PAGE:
Even with your best intentions, it is incredibly easy for refined sugar, bad fats, and processed grains to takeover your diet. These foods are hidden in most food from the grocery store and are major energy thieves that leave you feeling like a zombie. But this does not have to be the case IF you are armed with whole food swaps that are nutrient dense and yes, full of flavour. 

1. Swap margarine for organic butter or coconut oil

Margarine has hydrogenated trans fats, hexane, bleach, and synthetic nutrients. There are very few “foods” I suggest you never eat but margarine is one of them. This is a man-manipulated substance that should not enter your precious body.

A theory was proposed in 1955 (with a study that followed in 1970) that saturated fat and cholesterol are to blame for heart disease. This made us fear butter and essentially all fat while turning to margarine. However many studies have subsequently failed to back this theory up. Other studies1,2 have shown that healthy sources of saturated fats are anti-inflammatory and may even help cholesterol numbers.

It’s important to choose organic butter over conventional butter to avoid concentrated toxins. Organic butter is grassfed when grass is available and fed non-GMO, organic grain when grass is unavailable in the winter. Grassfed butter is rich in vitamins A, D, E, and K2, lecithin (metabolizes cholesterol), iodine, selenium, and other antioxidants.

You may also use coconut oil as a nourishing saturated fat. Like butter, it has a high smoke point so it can tolerate high temperatures without damaging the integrity of the fat or your cells. Use coconut oil anywhere you would use butter. 

2. Swap table salt for sea salt or pink salt

Now that you know to stop fearing fat and butter, I want you to stop fearing salt as well. Our bodies need salt, just not as much as you get from processed foods. The recommended intake of salt is 2300mg but the average Canadian consumes 3400mg. But the main takeaway is not only to decrease intake but switch sources.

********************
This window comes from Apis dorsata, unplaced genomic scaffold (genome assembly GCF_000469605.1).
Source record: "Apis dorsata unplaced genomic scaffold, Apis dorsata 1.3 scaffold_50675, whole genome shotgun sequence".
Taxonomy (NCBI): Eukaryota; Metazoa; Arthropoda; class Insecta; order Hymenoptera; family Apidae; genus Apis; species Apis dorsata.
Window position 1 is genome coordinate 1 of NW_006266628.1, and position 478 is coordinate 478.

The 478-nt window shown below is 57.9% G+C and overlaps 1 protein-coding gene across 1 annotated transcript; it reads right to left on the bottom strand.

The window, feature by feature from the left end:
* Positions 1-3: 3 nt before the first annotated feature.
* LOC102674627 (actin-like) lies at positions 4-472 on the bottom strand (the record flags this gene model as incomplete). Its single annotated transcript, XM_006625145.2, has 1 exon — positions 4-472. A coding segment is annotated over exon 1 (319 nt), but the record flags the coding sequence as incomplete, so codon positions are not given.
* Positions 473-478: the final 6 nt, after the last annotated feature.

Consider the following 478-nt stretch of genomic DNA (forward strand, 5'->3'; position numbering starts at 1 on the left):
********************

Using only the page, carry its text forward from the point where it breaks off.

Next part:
Table salt is highly refined leaving sodium chloride as the only mineral and usually synthetic iodine is added along with some anticaking agents. Pink salt or Himalayan salt contains all 84 trace minerals including natural forms of iodine.

Himalayan or Pink Salt:

  • Regulates proper water balance
  • Promotes pH balance
  • Helps you absorb nutrients more effectively
  • Promotes bone strength

Sea Salt or Celtic Salt is grayish in colour and comparable to pink salt:

  • Also helps alkalize the body
  • Prevents muscle cramps
  • Promotes good sleep
  • Helps to balance blood sugars

3. Swap store bought salad dressing for homemade versions

Store bought contains vegetable oils, sugar, preservatives as well as artificial colours, flavours and sweeteners. This chemical concoction is not doing you any favours no matter how many greens your drench it in.

This is one of the swaps I include in my 5 “Healthy” Foods To Ditch Immediately guide because I really want you to know about deceptive swaps. These are the kind of foods that are eaten with good intentions – salad is healthy because it’s vegetables (true) but dressing is unhealthy because it’s fat (false) so I’ll take it on the side because a small amount isn’t unhealthy (somewhat true).

The salad dressing with your salad is unhealthy because of the chemical ingredients listed previously and not because it is a fat. And consuming a small amount of chemicals may not be considered unhealthy but I’ll let you decide how many chemicals you deem safe for your own body.

When you use quality ingredients and quality sources of fat, like when you make it yourself, you have free reign to drench your salad in that dressing if you’d like. Fat nourishes your brain and every cell in your body. It may seem like a chore to make your own dressing but I promise you it is so easy to make yourself. Try these varieties, toss all ingredients in a jar and shake. Store in your fridge.

  • Extra-virgin olive oil (EVOO) and balsamic vinegar
  • EVOO, apple cider vinegar (ACV), lemon, garlic
  • Add herbs, spices, pink salt, pepper, Dijon, maple syrup

4. Swap white sugar for coconut sugar or xylitol